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Should student loan debt be eliminated? Show more Show less
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Global student loan debt consists of 44 million debtors who owe more than 1.5 trillion. In comparison the USA’s population is 328 million with last years federal debt being 22.8 trillion. Per student they owe 34,090, per American they owe 59,687. A difference where the student debt continues to rise.

The student loan debt system should be revised Show more Show less

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The system should support students, not be used to make money

While student loans are meant to aid students the math behind it is much different. The equation is specific to finding out not how much aid a student needs but how much they can afford to give and that number is almost always too high to afford.

The Argument

The main goal of a loan is to allow for the borrowing party to have enough money to acquire what they want immediately while taking more time to repay the lender. For the student loan system it's doing exactly as it's supposed to. Loans often, if not always, benefit the lender in monetary ways while the borrower is benefited in material ways. Give and receive where the lender is supposed to receive more than what they have given. This has to do with the risk involved with lending money so interest is tacked onto the amount the borrower received. The problem students have is that the amount they owe is usually a rather large amount that continually compounds interest making it hard to get the number to drop.[1] Revisions to the interest and how to repay the debts could make a huge difference. While it wouldn't be paid off in an instant it would make the repayment struggle much more bearable. The main problem that student loan debt has is that schooling is shifting to online teaching.[2] While this benefits those who require remote learning it takes students away from schools with campuses, which also takes away funding. This leads to schools needing more money and more aid to continue running.[3] The main problem is that the system needs to change because the world around it is changing. If it doesn't change then there's no way it will survive.

Counter arguments

While changing the system might seem simple it's actually a time consuming process that could take years upon years to tweak into something new and workable. The current system, while not very appreciated, does work and aid students as it's supposed to.[4] It gives them an opportunity to learn at a place they might not've been able to afford without help. The school a student attends is their choice and maybe it's unfair that they are young. That they're still trying to learn responsibility, understand the importance of applying for scholarships and grants, realize that debts hard to pay off. However, it's still no ones fault but their own if they are unprepared. The current system does take a bit of patience to understand without big words or equations getting in the way but it boils down into something functional. Something that can be used by both parties. Maybe not an equivalent exchange but certainly nothing drastic that has loan sharks coming after you. It's a system that's workable and bearable if a person is smart about it.[5] As of now, changing the systems in place are projects that lack funding, time, and would be experimental in nature. What we have works and could we afford to have something that doesn't?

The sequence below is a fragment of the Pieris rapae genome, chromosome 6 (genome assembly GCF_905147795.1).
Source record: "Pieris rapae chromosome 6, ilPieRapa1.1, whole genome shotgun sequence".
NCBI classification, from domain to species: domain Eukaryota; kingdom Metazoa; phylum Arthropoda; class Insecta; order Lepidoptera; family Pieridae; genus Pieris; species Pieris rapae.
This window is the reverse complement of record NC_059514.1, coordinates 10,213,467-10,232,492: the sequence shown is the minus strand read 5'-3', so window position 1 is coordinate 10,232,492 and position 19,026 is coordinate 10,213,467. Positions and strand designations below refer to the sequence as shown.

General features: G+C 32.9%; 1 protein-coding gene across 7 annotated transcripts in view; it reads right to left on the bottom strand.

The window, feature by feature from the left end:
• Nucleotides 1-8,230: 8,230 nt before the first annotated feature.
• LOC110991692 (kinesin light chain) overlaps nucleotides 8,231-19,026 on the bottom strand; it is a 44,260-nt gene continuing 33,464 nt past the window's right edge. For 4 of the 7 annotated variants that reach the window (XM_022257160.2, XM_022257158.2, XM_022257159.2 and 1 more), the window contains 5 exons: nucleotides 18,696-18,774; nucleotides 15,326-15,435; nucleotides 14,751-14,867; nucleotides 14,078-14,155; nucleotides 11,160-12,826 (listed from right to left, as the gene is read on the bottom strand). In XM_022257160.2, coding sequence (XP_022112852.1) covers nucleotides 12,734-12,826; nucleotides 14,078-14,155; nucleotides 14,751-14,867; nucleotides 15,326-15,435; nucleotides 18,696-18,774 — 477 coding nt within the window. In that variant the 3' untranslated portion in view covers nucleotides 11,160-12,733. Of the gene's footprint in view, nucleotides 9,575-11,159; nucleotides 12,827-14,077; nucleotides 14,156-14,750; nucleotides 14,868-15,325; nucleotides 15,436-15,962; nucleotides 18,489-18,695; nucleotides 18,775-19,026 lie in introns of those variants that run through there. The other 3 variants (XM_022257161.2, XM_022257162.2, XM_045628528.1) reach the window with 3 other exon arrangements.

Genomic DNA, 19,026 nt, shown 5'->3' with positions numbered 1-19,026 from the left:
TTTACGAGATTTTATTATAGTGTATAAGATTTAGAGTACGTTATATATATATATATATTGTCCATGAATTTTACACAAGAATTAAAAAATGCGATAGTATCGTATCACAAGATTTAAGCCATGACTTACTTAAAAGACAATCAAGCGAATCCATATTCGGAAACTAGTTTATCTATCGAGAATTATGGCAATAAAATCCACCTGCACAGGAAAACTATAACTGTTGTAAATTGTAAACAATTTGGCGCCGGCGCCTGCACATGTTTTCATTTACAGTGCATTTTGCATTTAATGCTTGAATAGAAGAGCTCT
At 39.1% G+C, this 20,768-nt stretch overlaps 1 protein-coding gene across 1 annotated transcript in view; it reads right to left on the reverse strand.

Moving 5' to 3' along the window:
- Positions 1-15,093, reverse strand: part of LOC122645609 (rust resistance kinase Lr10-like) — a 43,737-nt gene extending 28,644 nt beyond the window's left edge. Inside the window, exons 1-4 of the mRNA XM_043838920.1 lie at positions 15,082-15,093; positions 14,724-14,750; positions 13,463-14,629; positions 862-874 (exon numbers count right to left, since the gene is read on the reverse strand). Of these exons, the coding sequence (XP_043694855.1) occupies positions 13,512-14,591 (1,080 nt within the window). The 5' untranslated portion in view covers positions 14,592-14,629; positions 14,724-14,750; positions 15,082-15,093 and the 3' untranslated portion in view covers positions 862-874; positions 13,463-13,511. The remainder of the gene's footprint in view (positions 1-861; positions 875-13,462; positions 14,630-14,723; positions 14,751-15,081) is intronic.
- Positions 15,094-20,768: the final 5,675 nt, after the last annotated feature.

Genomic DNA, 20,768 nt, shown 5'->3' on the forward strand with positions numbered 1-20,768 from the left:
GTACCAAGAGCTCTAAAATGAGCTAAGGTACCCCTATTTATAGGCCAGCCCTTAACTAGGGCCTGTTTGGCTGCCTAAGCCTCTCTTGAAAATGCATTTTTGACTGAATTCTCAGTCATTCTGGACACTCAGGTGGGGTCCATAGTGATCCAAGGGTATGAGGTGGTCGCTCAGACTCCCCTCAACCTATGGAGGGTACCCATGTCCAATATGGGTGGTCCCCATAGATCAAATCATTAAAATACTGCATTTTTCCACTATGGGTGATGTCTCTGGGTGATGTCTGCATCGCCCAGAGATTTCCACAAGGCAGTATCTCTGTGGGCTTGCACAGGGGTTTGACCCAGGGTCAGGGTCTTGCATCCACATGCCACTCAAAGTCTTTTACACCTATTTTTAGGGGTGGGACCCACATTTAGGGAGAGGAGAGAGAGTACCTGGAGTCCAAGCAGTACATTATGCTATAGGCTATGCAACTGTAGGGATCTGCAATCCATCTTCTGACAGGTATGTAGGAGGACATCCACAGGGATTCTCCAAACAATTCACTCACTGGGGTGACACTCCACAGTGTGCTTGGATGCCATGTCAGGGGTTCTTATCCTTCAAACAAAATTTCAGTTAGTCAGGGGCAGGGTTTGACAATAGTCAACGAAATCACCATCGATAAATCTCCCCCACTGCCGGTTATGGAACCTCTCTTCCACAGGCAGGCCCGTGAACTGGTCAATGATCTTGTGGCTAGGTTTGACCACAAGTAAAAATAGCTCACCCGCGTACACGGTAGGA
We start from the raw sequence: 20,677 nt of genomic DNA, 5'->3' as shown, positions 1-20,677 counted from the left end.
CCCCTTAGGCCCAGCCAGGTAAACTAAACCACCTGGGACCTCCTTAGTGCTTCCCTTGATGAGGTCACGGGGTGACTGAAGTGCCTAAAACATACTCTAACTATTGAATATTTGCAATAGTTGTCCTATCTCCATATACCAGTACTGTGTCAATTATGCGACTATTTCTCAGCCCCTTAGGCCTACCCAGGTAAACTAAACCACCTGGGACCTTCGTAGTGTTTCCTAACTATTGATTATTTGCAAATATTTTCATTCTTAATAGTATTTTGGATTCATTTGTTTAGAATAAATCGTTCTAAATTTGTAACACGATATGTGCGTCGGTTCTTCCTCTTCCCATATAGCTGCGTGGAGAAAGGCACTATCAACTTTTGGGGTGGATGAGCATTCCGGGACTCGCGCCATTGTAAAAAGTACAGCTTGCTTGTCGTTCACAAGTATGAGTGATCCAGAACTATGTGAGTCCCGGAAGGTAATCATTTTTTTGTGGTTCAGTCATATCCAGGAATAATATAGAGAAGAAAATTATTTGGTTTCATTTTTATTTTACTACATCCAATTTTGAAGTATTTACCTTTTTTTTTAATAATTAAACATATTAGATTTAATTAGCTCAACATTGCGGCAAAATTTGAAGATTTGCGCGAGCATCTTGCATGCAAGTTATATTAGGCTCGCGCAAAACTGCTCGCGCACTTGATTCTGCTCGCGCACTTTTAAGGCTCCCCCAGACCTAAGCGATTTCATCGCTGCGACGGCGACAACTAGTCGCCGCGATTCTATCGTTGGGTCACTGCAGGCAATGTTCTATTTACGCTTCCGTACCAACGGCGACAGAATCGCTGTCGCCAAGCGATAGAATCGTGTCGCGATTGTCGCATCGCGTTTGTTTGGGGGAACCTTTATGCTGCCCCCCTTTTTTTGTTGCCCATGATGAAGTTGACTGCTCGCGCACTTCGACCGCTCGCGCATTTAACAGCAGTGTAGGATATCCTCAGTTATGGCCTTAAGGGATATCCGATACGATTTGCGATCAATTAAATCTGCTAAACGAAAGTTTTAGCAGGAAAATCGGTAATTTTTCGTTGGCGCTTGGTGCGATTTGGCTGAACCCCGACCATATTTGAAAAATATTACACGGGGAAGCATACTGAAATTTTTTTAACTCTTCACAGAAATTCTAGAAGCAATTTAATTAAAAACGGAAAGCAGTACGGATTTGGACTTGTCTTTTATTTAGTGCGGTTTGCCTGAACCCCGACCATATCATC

Proponents

Premises

Rejecting the premises

References

  1. https://www.brookings.edu/policy2020/votervital/who-owes-all-that-student-debt-and-whod-benefit-if-it-were-forgiven/
  2. https://www.thoughtco.com/online-college-classes-pricing-1098367
  3. https://www.cnbc.com/2019/12/13/cost-of-college-increased-by-more-than-25percent-in-the-last-10-years.html
  4. https://www.npr.org/2019/07/10/738506646/student-debt-forgiveness-sounds-good-what-might-happen-if-the-government-did-it
  5. https://learningenglish.voanews.com/a/growing-global-student-debt-fuels-search-for-solutions/5157022.html
This page was last edited on Monday, 2 Nov 2020 at 02:55 UTC

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